The 2014 G20 summit: What did it achieve?

Photo: flickr/john

Brisbane – Walking around Brisbane today after the G20 Leaders’ Summit, there is little physical evidence that the meeting ever took place.  The security barriers have gone, the banners taken down, and everyone is back at work after enjoying an extra public holiday.  But what about the decisions taken by the G20 leaders last weekend?  Will their impacts be just as transitory?

In the run up to the meeting, everyone from the OECD to the IMF to the Pope was calling for action on inequality.  The Australian hosts were incredibly reluctant to do this, or to even use the word ‘inequality’. The fact that the Summit communiqué issued at the end of the leaders’ deliberations mentioned inequality not once, but twice, represents a significant shift. It means that the G20 now has a mandate to deliver wealth to many and not just to an elite few - and that we can hold them accountable for this. 

But what about tangible steps towards tackling that inequality?  There was some progress from the G20 on tax: increases in transparency in how and where companies report their profits and steps to close loopholes that enable corporations to dodge hundreds of millions of dollars in tax.  But more still needs to be more done.  Corporations’ country by country reporting needs to be public, for example: not just given in private to tax authorities.  And the countries that are most affected in the tax game have largely been shut out of the decision making. Luxembourg, a tax haven, is part of the negotiations around reform of global tax rules, but Sierra Leone - where Ebola is raging and tax incentives for 6 multinational companies are equivalent to 8 times the health budget – is not. This is not fair.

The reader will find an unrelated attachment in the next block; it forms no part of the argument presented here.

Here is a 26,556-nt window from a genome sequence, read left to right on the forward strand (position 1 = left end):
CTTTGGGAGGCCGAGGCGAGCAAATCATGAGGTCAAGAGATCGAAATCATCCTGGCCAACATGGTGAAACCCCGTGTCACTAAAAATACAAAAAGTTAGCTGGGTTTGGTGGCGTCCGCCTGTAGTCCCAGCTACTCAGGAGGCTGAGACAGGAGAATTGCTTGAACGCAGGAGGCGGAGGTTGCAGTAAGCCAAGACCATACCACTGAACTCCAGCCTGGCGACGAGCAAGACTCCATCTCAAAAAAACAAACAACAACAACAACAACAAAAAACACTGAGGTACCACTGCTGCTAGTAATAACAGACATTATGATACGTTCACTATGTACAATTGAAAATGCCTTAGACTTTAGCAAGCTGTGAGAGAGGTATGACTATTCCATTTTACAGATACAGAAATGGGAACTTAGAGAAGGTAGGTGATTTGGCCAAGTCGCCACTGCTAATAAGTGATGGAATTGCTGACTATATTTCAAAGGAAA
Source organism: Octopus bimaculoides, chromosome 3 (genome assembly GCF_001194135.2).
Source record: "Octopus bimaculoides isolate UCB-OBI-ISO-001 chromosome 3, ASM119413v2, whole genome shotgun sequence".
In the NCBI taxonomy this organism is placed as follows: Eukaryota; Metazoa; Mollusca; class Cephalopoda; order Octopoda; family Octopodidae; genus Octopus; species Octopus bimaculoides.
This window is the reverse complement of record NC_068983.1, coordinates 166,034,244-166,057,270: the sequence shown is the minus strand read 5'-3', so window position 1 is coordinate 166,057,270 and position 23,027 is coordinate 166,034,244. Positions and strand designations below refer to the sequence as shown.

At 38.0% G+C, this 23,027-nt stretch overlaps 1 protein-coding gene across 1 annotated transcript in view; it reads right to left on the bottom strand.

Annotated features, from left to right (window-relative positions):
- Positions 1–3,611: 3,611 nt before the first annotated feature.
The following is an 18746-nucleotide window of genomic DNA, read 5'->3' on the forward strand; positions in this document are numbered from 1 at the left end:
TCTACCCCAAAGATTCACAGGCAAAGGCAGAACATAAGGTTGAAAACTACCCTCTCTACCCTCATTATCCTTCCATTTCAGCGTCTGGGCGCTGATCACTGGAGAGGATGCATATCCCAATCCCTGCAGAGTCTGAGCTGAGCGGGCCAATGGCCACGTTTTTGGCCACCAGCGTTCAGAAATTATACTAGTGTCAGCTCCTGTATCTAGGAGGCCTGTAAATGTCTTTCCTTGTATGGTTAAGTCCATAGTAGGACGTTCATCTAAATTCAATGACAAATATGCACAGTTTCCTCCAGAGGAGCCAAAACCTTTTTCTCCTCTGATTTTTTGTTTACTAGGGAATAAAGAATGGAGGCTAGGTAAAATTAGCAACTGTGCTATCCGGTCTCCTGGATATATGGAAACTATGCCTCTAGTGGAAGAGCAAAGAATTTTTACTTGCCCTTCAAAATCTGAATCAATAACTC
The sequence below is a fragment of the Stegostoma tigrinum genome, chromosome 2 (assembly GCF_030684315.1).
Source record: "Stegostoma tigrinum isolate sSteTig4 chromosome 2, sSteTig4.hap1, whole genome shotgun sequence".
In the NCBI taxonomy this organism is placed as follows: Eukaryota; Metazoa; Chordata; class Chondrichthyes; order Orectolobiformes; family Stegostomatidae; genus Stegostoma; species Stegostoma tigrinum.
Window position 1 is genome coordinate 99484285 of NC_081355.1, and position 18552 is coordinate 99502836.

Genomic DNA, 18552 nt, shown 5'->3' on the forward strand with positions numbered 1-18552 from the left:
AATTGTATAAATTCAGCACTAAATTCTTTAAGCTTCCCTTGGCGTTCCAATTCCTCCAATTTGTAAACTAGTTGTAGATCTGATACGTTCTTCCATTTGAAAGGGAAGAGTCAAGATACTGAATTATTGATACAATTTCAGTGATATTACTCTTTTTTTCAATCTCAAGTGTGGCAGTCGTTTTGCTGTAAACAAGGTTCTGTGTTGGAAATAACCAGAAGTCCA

Perhaps the best thing to come out of this meeting of some of the world’s most powerful countries was the commitment to reduce the gender gap in workforce participation – that’s the difference between the amount of men and women that are working in paid jobs – by 25% over the next 10 years. While we also need progress on the significant gap in pay between men and women, this is an important step. If achieved, it will have significant beneficial impacts for women and for societies and economies more broadly.

On climate change there was also some progress. The current government in Australia is a significant climate blocker and had been strenuously against discussion of this issue at the summit. However, in the end it had to give in to pressure from other nations, perhaps particularly the United States and China. There wasn’t a revolution on climate change, but we did at least see some solid language in the final communiqué.

There was one big failure. The G20 Summit was a key opportunity for world leaders to act together on Ebola, to coordinate their efforts and ensure that the commitments of funds, resources and people required to contain the outbreak are met. Despite lots of warm words, there were no specifics. The deadline that the UN set for those commitments to be made is now just days away and the G20 leaders gave only a lacklustre response.  The people of West Africa, and the world, deserve better.

So, what did the G20 Summit achieve?  The G20’s promise to pursue inclusive and sustainable growth is welcome, but their response to the Ebola crisis was dangerously inadequate.  The Leaders’ words at the Summit now need to be turned into actions that fight poverty and inequality and which deliver for the bottom 40% more than they do for the top 10% of the world’s population. Only when this has happened can we truly say the Summit was a success.

Steve Price-Thomas OBE is Deputy Advocacy and Campaigns Director of Oxfam International. 

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